Tyus Jones is arguably the best backup point guard in the NBA and the current leader in Assist-to-Turnover ratio among qualified players (5.40). The Grizzlies are who they are in large part due to his ability to run the bench unit, but also hold the fort down if Ja Morant misses time.
So, why would Memphis do this? Well, the Grizzlies are not pressured to win the title this year. General manager Zach Kleiman has danced to the beat of his own drum, and will not accelerate his timeline simply because the team is ahead of schedule. Morant is due a rookie-scale max extension, and the Grizzlies will almost certainly have to fork over a near max to Desmond Bane when that time comes. On top of that, Jaren Jackson Jr. is already on the books for a $100 million extension, so money is tight in Memphis.
Kleiman is all about cashing in his assets; Memphis can’t afford to pay Jones, so he could very well seek compensation now rather than let him walk in the offseason for nothing. Tyus will almost certainly be a starting point guard for someone next season, so Boston should look here first.
Memphis gets some expiring money back and a protected first-round pick for a player that would significantly help Boston’s post season push. (It should be noted that Memphis may also try to get a hometown discount with Jones and keep him this offseason.)
Speaking of the Grizzlies, they once traded Chandler Parsons to the Atlanta Hawks for Solomon Hill and Miles Plumlee. A genius financial move by Memphis. Kleiman broke down the Parsons contract into two easier-to-move contracts to get Parsons off the books.
The motivation for Houston here would be similar. Schroder is an expiring deal that the Rockets could buy out immediately, while Horford could be shipped to a third team to be broken down even further.
This issue with this trade on the Celtics’ side is that Josh Richardson has been good for them, and while you upgrade the point guard position, the wing depth takes a hit. This is an all-in move for Boston that would most certainly be followed by either a trade for another wing or picking up a wing on the buyout market.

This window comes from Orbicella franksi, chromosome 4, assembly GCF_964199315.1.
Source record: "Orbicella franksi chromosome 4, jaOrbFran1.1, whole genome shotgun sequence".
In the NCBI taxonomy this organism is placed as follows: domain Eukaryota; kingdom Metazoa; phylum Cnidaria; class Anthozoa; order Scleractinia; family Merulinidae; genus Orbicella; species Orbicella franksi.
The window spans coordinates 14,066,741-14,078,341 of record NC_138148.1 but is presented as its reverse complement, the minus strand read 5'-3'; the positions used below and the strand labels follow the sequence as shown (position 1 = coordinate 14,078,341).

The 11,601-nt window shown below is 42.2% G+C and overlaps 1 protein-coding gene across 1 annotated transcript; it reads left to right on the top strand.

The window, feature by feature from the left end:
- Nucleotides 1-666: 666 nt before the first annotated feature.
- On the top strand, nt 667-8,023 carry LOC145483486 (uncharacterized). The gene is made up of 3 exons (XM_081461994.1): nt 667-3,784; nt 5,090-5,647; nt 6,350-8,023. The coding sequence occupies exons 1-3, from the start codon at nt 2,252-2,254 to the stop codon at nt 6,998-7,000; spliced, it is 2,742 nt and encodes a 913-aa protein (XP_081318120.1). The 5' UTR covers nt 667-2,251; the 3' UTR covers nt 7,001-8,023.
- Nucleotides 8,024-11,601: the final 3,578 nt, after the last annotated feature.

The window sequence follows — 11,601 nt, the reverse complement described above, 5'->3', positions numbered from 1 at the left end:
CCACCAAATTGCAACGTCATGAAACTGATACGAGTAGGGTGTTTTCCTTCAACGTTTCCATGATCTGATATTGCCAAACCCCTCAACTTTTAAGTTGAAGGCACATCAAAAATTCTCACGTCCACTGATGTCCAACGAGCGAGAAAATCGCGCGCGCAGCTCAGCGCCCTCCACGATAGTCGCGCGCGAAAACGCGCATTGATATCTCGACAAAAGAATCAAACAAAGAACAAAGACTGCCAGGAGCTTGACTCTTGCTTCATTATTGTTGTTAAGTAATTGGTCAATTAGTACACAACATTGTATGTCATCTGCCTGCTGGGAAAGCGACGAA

What does John Wall look like? Does he fit with Tatum and Brown? These are the questions that must be answered for this idea to even be kicked around. It’s a rather unlikely scenario, but the market for quality point guards is quite dry.
San Antonio Spurs
Here is your home-run swing. Bryan and I could not think of another available point guard (Malcolm Brogdon is ineligible to be moved) for Boston to pursue, so he mentioned this as a big swing. It may very well take more than two protected first-round picks — whether that is more picks or someone like Aaron Nesmith. The Spurs most likely have no interest in moving Murray this season, but for the right price, who knows.
This would be a massive deal for the Celtics. They would get a perfect point guard to play alongside Tatum, Brown and Smart, as well as a veteran in Thaddeus Young, who is still waiting to pounce on an opportunity to play after a solid year in Chicago. Young is almost certainly going to be moved, and if the Celtics could land him with Murray, Boston — while not becoming title favorites — could fight its way out of the Play-In Tournament.
Danny Ainge is no longer at the helm, so what will Stevens do in his first season running the show? This roster clearly needs an immediate makeover, and it starts with repairing the point guard position.
Stay tuned for Part 2 of this series, where Bryan Fonseca will address the Celtics’ frontcourt.
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Edited by Kristen Butler
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The post Broken In Boston: Retooling The Spiraling Celtics — Part I appeared first on Zenger News.